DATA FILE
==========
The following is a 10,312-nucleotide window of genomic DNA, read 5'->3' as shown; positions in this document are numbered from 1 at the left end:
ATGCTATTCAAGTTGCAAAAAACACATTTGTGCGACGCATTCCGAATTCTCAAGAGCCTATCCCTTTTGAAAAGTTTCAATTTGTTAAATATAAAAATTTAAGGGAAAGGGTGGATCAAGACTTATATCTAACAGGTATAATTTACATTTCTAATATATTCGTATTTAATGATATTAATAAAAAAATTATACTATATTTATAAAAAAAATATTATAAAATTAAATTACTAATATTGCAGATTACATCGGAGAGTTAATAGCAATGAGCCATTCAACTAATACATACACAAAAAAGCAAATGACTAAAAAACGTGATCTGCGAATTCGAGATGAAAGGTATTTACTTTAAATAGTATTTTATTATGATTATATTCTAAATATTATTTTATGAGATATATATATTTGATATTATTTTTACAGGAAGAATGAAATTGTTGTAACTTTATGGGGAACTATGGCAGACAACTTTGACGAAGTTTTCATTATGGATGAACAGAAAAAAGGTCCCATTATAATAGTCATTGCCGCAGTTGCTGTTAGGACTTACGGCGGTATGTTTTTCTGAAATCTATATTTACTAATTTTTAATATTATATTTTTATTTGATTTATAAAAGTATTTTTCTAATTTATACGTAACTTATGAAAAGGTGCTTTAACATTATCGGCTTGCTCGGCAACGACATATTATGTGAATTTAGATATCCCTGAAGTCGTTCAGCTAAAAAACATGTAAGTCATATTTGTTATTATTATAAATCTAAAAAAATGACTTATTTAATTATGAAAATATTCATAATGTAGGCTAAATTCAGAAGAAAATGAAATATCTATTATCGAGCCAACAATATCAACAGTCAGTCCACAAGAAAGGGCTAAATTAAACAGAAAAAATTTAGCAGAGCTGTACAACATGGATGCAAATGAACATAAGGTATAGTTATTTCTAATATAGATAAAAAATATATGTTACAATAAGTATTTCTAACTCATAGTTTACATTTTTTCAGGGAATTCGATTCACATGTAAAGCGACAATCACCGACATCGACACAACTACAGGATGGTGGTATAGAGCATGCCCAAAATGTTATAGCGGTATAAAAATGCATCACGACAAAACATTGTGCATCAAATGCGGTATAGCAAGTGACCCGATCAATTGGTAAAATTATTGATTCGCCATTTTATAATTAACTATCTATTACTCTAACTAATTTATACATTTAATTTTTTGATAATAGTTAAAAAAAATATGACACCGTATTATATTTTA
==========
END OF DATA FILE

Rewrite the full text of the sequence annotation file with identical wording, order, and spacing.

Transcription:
The following is a 10,312-nucleotide window of genomic DNA, read 5'->3' as shown; positions in this document are numbered from 1 at the left end:
ATGCTATTCAAGTTGCAAAAAACACATTTGTGCGACGCATTCCGAATTCTCAAGAGCCTATCCCTTTTGAAAAGTTTCAATTTGTTAAATATAAAAATTTAAGGGAAAGGGTGGATCAAGACTTATATCTAACAGGTATAATTTACATTTCTAATATATTCGTATTTAATGATATTAATAAAAAAATTATACTATATTTATAAAAAAAATATTATAAAATTAAATTACTAATATTGCAGATTACATCGGAGAGTTAATAGCAATGAGCCATTCAACTAATACATACACAAAAAAGCAAATGACTAAAAAACGTGATCTGCGAATTCGAGATGAAAGGTATTTACTTTAAATAGTATTTTATTATGATTATATTCTAAATATTATTTTATGAGATATATATATTTGATATTATTTTTACAGGAAGAATGAAATTGTTGTAACTTTATGGGGAACTATGGCAGACAACTTTGACGAAGTTTTCATTATGGATGAACAGAAAAAAGGTCCCATTATAATAGTCATTGCCGCAGTTGCTGTTAGGACTTACGGCGGTATGTTTTTCTGAAATCTATATTTACTAATTTTTAATATTATATTTTTATTTGATTTATAAAAGTATTTTTCTAATTTATACGTAACTTATGAAAAGGTGCTTTAACATTATCGGCTTGCTCGGCAACGACATATTATGTGAATTTAGATATCCCTGAAGTCGTTCAGCTAAAAAACATGTAAGTCATATTTGTTATTATTATAAATCTAAAAAAATGACTTATTTAATTATGAAAATATTCATAATGTAGGCTAAATTCAGAAGAAAATGAAATATCTATTATCGAGCCAACAATATCAACAGTCAGTCCACAAGAAAGGGCTAAATTAAACAGAAAAAATTTAGCAGAGCTGTACAACATGGATGCAAATGAACATAAGGTATAGTTATTTCTAATATAGATAAAAAATATATGTTACAATAAGTATTTCTAACTCATAGTTTACATTTTTTCAGGGAATTCGATTCACATGTAAAGCGACAATCACCGACATCGACACAACTACAGGATGGTGGTATAGAGCATGCCCAAAATGTTATAGCGGTATAAAAATGCATCACGACAAAACATTGTGCATCAAATGCGGTATAGCAAGTGACCCGATCAATTGGTAAAATTATTGATTCGCCATTTTATAATTAACTATCTATTACTCTAACTAATTTATACATTTAATTTTTTGATAATAGTTAAAAAAAATATGACACCGTATTATATTTTA